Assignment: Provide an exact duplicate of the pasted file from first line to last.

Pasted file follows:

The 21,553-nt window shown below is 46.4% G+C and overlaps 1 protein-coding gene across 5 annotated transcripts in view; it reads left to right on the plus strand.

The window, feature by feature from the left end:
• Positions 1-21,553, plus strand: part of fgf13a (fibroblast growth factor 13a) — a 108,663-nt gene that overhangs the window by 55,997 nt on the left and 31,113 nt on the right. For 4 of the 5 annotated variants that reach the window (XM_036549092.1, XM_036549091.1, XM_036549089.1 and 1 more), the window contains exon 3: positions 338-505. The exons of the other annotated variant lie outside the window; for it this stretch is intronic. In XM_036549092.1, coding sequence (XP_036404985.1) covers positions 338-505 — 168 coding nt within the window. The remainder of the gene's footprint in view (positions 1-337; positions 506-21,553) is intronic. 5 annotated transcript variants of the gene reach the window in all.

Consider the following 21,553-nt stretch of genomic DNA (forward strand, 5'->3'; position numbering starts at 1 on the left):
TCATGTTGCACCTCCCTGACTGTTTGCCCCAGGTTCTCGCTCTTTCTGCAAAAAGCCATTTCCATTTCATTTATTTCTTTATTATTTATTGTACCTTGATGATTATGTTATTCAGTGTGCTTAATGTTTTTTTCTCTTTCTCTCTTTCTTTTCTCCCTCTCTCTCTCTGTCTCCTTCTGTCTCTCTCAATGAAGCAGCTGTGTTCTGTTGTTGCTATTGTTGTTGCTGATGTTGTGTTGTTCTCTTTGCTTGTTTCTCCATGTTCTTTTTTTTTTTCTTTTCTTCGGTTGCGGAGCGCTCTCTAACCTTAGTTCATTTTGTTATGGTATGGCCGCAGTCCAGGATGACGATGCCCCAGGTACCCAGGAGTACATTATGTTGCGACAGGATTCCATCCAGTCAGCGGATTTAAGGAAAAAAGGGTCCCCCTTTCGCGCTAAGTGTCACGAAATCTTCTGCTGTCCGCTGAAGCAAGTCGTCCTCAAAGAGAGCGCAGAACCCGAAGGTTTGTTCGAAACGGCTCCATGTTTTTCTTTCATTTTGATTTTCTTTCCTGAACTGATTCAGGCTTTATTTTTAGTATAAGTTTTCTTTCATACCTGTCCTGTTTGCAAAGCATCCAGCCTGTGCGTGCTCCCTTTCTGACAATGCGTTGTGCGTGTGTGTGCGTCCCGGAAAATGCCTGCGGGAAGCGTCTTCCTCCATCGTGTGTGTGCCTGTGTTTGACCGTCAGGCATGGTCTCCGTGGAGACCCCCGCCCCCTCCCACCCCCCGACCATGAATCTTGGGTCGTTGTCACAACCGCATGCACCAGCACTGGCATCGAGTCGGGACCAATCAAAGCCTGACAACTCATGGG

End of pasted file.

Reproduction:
The 21,553-nt window shown below is 46.4% G+C and overlaps 1 protein-coding gene across 5 annotated transcripts in view; it reads left to right on the plus strand.

The window, feature by feature from the left end:
• Positions 1-21,553, plus strand: part of fgf13a (fibroblast growth factor 13a) — a 108,663-nt gene that overhangs the window by 55,997 nt on the left and 31,113 nt on the right. For 4 of the 5 annotated variants that reach the window (XM_036549092.1, XM_036549091.1, XM_036549089.1 and 1 more), the window contains exon 3: positions 338-505. The exons of the other annotated variant lie outside the window; for it this stretch is intronic. In XM_036549092.1, coding sequence (XP_036404985.1) covers positions 338-505 — 168 coding nt within the window. The remainder of the gene's footprint in view (positions 1-337; positions 506-21,553) is intronic. 5 annotated transcript variants of the gene reach the window in all.

Consider the following 21,553-nt stretch of genomic DNA (forward strand, 5'->3'; position numbering starts at 1 on the left):
TCATGTTGCACCTCCCTGACTGTTTGCCCCAGGTTCTCGCTCTTTCTGCAAAAAGCCATTTCCATTTCATTTATTTCTTTATTATTTATTGTACCTTGATGATTATGTTATTCAGTGTGCTTAATGTTTTTTTCTCTTTCTCTCTTTCTTTTCTCCCTCTCTCTCTCTGTCTCCTTCTGTCTCTCTCAATGAAGCAGCTGTGTTCTGTTGTTGCTATTGTTGTTGCTGATGTTGTGTTGTTCTCTTTGCTTGTTTCTCCATGTTCTTTTTTTTTTTCTTTTCTTCGGTTGCGGAGCGCTCTCTAACCTTAGTTCATTTTGTTATGGTATGGCCGCAGTCCAGGATGACGATGCCCCAGGTACCCAGGAGTACATTATGTTGCGACAGGATTCCATCCAGTCAGCGGATTTAAGGAAAAAAGGGTCCCCCTTTCGCGCTAAGTGTCACGAAATCTTCTGCTGTCCGCTGAAGCAAGTCGTCCTCAAAGAGAGCGCAGAACCCGAAGGTTTGTTCGAAACGGCTCCATGTTTTTCTTTCATTTTGATTTTCTTTCCTGAACTGATTCAGGCTTTATTTTTAGTATAAGTTTTCTTTCATACCTGTCCTGTTTGCAAAGCATCCAGCCTGTGCGTGCTCCCTTTCTGACAATGCGTTGTGCGTGTGTGTGCGTCCCGGAAAATGCCTGCGGGAAGCGTCTTCCTCCATCGTGTGTGTGCCTGTGTTTGACCGTCAGGCATGGTCTCCGTGGAGACCCCCGCCCCCTCCCACCCCCCGACCATGAATCTTGGGTCGTTGTCACAACCGCATGCACCAGCACTGGCATCGAGTCGGGACCAATCAAAGCCTGACAACTCATGGG